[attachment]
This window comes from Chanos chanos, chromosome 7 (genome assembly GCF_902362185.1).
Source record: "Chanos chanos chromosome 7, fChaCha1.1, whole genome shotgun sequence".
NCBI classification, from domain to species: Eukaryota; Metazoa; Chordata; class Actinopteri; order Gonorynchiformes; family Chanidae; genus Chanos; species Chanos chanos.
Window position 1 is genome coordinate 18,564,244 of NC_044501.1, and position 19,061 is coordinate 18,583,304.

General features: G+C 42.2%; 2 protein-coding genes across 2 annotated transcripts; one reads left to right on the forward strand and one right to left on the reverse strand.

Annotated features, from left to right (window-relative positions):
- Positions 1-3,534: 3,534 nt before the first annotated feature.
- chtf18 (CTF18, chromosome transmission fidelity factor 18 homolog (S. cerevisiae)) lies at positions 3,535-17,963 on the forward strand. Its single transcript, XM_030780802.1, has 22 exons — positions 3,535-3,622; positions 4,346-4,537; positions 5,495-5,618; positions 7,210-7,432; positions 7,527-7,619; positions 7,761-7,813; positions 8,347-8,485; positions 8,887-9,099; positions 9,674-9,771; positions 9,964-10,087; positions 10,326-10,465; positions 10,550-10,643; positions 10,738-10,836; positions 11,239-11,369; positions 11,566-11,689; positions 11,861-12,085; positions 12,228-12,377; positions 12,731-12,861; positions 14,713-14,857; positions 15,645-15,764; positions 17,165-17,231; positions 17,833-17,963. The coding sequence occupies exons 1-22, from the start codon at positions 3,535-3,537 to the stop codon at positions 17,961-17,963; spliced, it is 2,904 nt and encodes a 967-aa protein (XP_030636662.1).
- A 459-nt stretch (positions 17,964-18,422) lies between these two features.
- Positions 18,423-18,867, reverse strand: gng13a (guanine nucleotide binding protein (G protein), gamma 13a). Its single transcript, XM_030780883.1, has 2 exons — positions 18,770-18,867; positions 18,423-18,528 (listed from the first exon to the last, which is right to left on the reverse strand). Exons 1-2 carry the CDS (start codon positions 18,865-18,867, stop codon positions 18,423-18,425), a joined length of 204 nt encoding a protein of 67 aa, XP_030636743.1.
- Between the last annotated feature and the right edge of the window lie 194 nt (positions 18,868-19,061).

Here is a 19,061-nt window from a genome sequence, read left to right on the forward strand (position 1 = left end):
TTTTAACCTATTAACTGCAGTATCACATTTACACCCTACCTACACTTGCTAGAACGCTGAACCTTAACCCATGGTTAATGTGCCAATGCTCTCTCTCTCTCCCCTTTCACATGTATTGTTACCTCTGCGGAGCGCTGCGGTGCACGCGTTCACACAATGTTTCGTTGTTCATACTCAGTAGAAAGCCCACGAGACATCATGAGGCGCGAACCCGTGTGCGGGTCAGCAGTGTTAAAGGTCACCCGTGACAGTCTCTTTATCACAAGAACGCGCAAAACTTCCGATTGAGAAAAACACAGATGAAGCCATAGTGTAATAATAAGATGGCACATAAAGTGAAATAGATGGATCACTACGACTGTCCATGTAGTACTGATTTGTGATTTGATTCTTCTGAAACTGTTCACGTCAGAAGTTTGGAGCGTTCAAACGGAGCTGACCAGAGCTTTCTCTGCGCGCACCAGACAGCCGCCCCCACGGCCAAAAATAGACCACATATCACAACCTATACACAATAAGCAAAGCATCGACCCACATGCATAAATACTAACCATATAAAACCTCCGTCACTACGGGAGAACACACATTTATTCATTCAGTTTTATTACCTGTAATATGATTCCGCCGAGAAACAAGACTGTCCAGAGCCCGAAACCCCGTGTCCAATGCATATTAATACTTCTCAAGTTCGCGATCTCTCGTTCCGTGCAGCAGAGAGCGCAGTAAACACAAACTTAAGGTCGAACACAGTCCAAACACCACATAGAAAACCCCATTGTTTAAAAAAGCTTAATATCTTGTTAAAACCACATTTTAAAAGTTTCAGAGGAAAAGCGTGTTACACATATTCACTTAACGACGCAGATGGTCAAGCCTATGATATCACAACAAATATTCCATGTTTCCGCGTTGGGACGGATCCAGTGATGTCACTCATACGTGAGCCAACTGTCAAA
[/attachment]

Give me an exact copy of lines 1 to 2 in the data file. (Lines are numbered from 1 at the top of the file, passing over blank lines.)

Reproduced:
This window comes from Chanos chanos, chromosome 7 (genome assembly GCF_902362185.1).
Source record: "Chanos chanos chromosome 7, fChaCha1.1, whole genome shotgun sequence".